Students take a Snapchat photo with a 5 signs filter. Filter created by McKann Thomas.

Filter Free

The team wanted to help youth feel comfortable talking about mental health, something adults can find difficult to discuss.

So they made it cool. The students named their campaign “Filter Free” based on popular social media platforms Snapchat and Instagram. Both platforms feature filters that can be used to alter an image, often making it look better than reality. The high schools that partnered with the PR students accepted this theme for their upcoming Hope Week.

The Filter Free campaign included snapchat filters,  video announcements, games during lunch, concerts by local YouTube sensation Maddie Wilson, an assembly with Olympian Kate Hansen, a performance by Utah Valley University drumline the “Green Man Group” and donuts, to name just a few.

Each of these tactics in the campaign was used to engage with high school students. The tactics helped to remind students of the five signs. During events, like the assembly with Kate Hansen, mental health was heavily emphasized. Students could get a donut after pledging to know The Five Signs. Video announcements that covered The Five Signs were broadcasted throughout each high school.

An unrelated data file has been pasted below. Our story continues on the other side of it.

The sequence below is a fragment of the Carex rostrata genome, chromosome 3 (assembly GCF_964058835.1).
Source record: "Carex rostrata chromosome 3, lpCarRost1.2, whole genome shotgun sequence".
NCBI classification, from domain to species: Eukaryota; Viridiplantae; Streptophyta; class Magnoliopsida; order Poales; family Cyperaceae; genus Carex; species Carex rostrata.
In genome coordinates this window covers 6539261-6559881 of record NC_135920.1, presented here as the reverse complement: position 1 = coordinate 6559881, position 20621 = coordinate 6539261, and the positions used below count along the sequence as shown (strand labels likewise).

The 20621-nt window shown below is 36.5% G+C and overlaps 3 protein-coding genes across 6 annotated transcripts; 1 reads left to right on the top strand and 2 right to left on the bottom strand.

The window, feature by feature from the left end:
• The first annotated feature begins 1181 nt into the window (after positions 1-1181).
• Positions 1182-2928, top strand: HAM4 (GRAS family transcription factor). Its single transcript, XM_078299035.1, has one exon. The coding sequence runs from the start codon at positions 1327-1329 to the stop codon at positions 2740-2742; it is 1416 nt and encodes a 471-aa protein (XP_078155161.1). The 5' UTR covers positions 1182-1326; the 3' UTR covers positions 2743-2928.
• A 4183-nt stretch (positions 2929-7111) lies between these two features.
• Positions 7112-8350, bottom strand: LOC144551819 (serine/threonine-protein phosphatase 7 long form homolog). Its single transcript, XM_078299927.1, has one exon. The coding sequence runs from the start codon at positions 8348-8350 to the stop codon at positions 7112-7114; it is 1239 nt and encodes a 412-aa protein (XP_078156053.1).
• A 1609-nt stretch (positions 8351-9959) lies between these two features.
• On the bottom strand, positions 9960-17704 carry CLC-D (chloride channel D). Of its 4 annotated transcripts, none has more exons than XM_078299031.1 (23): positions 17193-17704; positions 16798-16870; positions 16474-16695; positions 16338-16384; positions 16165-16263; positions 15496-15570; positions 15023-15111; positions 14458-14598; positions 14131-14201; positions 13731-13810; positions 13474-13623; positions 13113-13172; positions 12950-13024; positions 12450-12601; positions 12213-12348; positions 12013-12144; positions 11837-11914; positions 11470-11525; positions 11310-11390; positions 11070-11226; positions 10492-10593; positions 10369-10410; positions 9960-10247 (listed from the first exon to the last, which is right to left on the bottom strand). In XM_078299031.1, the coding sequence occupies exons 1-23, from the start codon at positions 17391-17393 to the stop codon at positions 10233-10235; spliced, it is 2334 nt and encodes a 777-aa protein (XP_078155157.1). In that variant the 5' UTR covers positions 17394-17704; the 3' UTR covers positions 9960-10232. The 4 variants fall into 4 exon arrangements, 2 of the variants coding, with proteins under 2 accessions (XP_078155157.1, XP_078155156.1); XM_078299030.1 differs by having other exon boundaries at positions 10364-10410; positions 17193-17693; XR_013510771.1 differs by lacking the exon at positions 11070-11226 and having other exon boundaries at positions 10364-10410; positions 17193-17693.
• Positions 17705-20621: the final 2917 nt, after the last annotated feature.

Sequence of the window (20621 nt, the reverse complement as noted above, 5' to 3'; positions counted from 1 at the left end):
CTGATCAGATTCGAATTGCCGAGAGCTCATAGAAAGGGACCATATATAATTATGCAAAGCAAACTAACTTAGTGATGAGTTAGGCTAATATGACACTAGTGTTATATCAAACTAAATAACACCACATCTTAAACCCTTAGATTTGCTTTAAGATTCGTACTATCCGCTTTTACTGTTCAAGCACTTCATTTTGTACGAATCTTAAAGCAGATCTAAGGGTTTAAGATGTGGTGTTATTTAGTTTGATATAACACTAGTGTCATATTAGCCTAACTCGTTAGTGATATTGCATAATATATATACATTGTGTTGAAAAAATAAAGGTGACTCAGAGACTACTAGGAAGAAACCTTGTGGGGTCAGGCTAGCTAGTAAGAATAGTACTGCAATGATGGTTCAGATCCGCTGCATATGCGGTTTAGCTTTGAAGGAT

“Each week was packed with special events, social media posts and local celebrities,” said Kristi Hargiss, one of the students who worked on the campaign. “Coordinating everything as a team, with the high schoolers, school counselors and the local celebrities was work! But well worth it.”

A graphic used during the campaign designed for Instagram. Created by McKann Thomas.


The team set 4 major goals before the campaign:

  1. Increase the number of students that know and recognize the five signs of emotional suffering.
  2. Obtain 400 student pledges to know the five signs at each school.
  3. Spread awareness of the signs through geo-filters on Snapchat.
  4. Create a culture change at each high school by persuading the school to teach the five signs.

By the end of the campaign, the students not only reached all of their goals but had exceeded most by leaps and bounds. The percentage of high school students that could name The Five Signs went up 70 percent by the end of the campaign.

“It was very rewarding at the end to talk to the kids and hear that they felt much more comfortable talking about mental health after the campaign than they did before,” said Comstock.

American Fork High School pledges to share the Five Signs. Created by McKann Thomas.

Long Term 

The BYU students’ efforts were recognized on a national level. The story was picked up by Buzzfeed and Huffington Post as well as local station KSL-TV.

But more importantly, founder of the hope squad initiative Gregory Hudnall, got wind of their efforts. Hudnall promised to make changes to the way hope squads operate throughout Utah. In the future, Hope Week will leverage some of the strategies that Comstock and Hargiss’ team developed to change the conversation about mental health in Utah.